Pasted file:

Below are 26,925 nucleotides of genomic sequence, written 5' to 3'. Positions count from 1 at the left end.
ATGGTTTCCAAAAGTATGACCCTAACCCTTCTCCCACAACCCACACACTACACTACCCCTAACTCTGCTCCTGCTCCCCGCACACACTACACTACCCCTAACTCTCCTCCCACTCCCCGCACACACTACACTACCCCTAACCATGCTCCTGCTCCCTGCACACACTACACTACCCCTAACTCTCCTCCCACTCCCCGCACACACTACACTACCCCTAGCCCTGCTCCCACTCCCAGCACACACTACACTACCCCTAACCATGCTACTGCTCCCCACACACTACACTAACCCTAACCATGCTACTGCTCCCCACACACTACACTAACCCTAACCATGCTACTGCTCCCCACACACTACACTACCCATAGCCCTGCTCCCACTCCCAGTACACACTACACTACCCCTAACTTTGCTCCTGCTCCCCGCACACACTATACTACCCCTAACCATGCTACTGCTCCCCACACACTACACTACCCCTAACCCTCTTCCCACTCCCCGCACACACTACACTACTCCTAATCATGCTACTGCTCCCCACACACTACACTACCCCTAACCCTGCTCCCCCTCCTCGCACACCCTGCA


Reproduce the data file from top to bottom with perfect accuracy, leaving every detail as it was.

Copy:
Below are 26,925 nucleotides of genomic sequence, written 5' to 3'. Positions count from 1 at the left end.
ATGGTTTCCAAAAGTATGACCCTAACCCTTCTCCCACAACCCACACACTACACTACCCCTAACTCTGCTCCTGCTCCCCGCACACACTACACTACCCCTAACTCTCCTCCCACTCCCCGCACACACTACACTACCCCTAACCATGCTCCTGCTCCCTGCACACACTACACTACCCCTAACTCTCCTCCCACTCCCCGCACACACTACACTACCCCTAGCCCTGCTCCCACTCCCAGCACACACTACACTACCCCTAACCATGCTACTGCTCCCCACACACTACACTAACCCTAACCATGCTACTGCTCCCCACACACTACACTAACCCTAACCATGCTACTGCTCCCCACACACTACACTACCCATAGCCCTGCTCCCACTCCCAGTACACACTACACTACCCCTAACTTTGCTCCTGCTCCCCGCACACACTATACTACCCCTAACCATGCTACTGCTCCCCACACACTACACTACCCCTAACCCTCTTCCCACTCCCCGCACACACTACACTACTCCTAATCATGCTACTGCTCCCCACACACTACACTACCCCTAACCCTGCTCCCCCTCCTCGCACACCCTGCA